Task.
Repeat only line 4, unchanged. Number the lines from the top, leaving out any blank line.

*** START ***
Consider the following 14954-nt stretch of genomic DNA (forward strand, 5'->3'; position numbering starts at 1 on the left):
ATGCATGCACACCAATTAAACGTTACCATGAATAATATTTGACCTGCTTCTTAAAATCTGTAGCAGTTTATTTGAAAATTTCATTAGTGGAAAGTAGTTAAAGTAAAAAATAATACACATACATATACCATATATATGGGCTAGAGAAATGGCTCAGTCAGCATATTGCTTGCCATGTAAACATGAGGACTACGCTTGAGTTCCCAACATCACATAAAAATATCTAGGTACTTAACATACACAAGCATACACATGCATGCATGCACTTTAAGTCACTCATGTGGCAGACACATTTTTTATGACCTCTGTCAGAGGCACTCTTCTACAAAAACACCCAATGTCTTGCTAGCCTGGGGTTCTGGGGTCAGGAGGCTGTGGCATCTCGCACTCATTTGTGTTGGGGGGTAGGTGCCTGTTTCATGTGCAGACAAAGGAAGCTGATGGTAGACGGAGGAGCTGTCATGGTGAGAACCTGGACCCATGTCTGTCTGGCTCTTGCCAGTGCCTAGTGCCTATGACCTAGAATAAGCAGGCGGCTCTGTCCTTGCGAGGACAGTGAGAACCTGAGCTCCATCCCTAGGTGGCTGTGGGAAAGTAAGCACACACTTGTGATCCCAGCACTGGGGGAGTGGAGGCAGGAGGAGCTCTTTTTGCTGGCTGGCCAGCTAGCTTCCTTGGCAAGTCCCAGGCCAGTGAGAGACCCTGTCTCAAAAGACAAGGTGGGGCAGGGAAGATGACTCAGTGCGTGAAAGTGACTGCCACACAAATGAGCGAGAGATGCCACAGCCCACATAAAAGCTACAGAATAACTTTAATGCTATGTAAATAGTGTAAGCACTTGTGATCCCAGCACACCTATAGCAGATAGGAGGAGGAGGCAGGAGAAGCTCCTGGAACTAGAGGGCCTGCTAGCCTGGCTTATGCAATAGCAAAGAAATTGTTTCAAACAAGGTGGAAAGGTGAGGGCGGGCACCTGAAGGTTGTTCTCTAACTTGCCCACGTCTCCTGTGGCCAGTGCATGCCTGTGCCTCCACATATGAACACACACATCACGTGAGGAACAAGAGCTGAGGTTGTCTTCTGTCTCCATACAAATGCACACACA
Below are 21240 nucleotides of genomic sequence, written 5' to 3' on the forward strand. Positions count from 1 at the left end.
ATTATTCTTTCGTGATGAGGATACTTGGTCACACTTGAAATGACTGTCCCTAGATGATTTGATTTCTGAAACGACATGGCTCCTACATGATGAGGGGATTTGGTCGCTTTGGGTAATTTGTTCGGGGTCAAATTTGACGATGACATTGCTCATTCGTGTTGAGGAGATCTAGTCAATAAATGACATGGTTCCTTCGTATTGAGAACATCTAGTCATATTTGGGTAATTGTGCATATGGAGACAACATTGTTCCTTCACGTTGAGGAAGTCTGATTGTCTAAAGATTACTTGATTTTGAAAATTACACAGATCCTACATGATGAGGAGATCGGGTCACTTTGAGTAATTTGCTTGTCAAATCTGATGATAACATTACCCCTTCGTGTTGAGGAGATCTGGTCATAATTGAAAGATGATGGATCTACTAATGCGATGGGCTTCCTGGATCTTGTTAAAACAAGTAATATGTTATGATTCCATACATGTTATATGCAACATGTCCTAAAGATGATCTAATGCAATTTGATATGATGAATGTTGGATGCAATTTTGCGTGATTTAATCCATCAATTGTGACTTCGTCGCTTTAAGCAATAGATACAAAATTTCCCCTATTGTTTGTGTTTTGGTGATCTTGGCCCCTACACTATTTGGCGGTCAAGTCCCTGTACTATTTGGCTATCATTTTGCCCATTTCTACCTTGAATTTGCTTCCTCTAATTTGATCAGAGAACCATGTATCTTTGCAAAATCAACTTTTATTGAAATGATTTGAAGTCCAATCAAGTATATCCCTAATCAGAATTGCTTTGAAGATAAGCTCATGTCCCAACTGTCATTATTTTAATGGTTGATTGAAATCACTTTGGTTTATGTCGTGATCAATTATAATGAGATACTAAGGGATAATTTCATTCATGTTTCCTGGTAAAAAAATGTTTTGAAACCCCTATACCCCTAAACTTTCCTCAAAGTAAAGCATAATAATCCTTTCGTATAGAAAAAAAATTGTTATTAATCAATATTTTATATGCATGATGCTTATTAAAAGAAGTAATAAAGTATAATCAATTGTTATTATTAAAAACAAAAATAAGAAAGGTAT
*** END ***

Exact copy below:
ATTATTCTTTCGTGATGAGGATACTTGGTCACACTTGAAATGACTGTCCCTAGATGATTTGATTTCTGAAACGACATGGCTCCTACATGATGAGGGGATTTGGTCGCTTTGGGTAATTTGTTCGGGGTCAAATTTGACGATGACATTGCTCATTCGTGTTGAGGAGATCTAGTCAATAAATGACATGGTTCCTTCGTATTGAGAACATCTAGTCATATTTGGGTAATTGTGCATATGGAGACAACATTGTTCCTTCACGTTGAGGAAGTCTGATTGTCTAAAGATTACTTGATTTTGAAAATTACACAGATCCTACATGATGAGGAGATCGGGTCACTTTGAGTAATTTGCTTGTCAAATCTGATGATAACATTACCCCTTCGTGTTGAGGAGATCTGGTCATAATTGAAAGATGATGGATCTACTAATGCGATGGGCTTCCTGGATCTTGTTAAAACAAGTAATATGTTATGATTCCATACATGTTATATGCAACATGTCCTAAAGATGATCTAATGCAATTTGATATGATGAATGTTGGATGCAATTTTGCGTGATTTAATCCATCAATTGTGACTTCGTCGCTTTAAGCAATAGATACAAAATTTCCCCTATTGTTTGTGTTTTGGTGATCTTGGCCCCTACACTATTTGGCGGTCAAGTCCCTGTACTATTTGGCTATCATTTTGCCCATTTCTACCTTGAATTTGCTTCCTCTAATTTGATCAGAGAACCATGTATCTTTGCAAAATCAACTTTTATTGAAATGATTTGAAGTCCAATCAAGTATATCCCTAATCAGAATTGCTTTGAAGATAAGCTCATGTCCCAACTGTCATTATTTTAATGGTTGATTGAAATCACTTTGGTTTATGTCGTGATCAATTATAATGAGATACTAAGGGATAATTTCATTCATGTTTCCTGGTAAAAAAATGTTTTGAAACCCCTATACCCCTAAACTTTCCTCAAAGTAAAGCATAATAATCCTTTCGTATAGAAAAAAAATTGTTATTAATCAATATTTTATATGCATGATGCTTATTAAAAGAAGTAATAAAGTATAATCAATTGTTATTATTAAAAACAAAAATAAGAAAGGTAT